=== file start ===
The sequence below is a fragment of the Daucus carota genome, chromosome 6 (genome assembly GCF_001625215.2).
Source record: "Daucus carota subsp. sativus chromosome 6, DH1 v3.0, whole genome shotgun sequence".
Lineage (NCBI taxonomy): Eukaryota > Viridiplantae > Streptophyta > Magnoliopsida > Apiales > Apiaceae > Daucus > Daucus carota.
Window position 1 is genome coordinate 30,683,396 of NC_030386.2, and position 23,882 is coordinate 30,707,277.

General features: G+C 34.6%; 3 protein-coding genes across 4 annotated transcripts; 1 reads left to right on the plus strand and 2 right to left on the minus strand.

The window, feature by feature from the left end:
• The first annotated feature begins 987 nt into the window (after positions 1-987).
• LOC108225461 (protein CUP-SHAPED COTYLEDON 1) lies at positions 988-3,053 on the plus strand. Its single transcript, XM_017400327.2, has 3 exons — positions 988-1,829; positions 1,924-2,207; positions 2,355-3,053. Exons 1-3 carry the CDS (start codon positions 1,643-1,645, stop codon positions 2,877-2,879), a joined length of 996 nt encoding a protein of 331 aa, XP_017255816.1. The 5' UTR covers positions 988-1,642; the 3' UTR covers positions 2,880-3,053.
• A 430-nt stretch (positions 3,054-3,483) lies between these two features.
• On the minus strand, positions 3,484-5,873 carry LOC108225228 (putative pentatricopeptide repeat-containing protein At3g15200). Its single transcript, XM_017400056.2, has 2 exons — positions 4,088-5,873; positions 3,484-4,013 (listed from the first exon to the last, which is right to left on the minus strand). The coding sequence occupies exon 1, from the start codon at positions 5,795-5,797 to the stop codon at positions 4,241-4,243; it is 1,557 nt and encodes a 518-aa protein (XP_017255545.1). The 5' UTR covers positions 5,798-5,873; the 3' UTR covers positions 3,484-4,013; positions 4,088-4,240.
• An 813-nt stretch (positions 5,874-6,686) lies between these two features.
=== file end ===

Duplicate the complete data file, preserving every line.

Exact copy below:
The sequence below is a fragment of the Daucus carota genome, chromosome 6 (genome assembly GCF_001625215.2).
Source record: "Daucus carota subsp. sativus chromosome 6, DH1 v3.0, whole genome shotgun sequence".
Lineage (NCBI taxonomy): Eukaryota > Viridiplantae > Streptophyta > Magnoliopsida > Apiales > Apiaceae > Daucus > Daucus carota.
Window position 1 is genome coordinate 30,683,396 of NC_030386.2, and position 23,882 is coordinate 30,707,277.

General features: G+C 34.6%; 3 protein-coding genes across 4 annotated transcripts; 1 reads left to right on the plus strand and 2 right to left on the minus strand.

The window, feature by feature from the left end:
• The first annotated feature begins 987 nt into the window (after positions 1-987).
• LOC108225461 (protein CUP-SHAPED COTYLEDON 1) lies at positions 988-3,053 on the plus strand. Its single transcript, XM_017400327.2, has 3 exons — positions 988-1,829; positions 1,924-2,207; positions 2,355-3,053. Exons 1-3 carry the CDS (start codon positions 1,643-1,645, stop codon positions 2,877-2,879), a joined length of 996 nt encoding a protein of 331 aa, XP_017255816.1. The 5' UTR covers positions 988-1,642; the 3' UTR covers positions 2,880-3,053.
• A 430-nt stretch (positions 3,054-3,483) lies between these two features.
• On the minus strand, positions 3,484-5,873 carry LOC108225228 (putative pentatricopeptide repeat-containing protein At3g15200). Its single transcript, XM_017400056.2, has 2 exons — positions 4,088-5,873; positions 3,484-4,013 (listed from the first exon to the last, which is right to left on the minus strand). The coding sequence occupies exon 1, from the start codon at positions 5,795-5,797 to the stop codon at positions 4,241-4,243; it is 1,557 nt and encodes a 518-aa protein (XP_017255545.1). The 5' UTR covers positions 5,798-5,873; the 3' UTR covers positions 3,484-4,013; positions 4,088-4,240.
• An 813-nt stretch (positions 5,874-6,686) lies between these two features.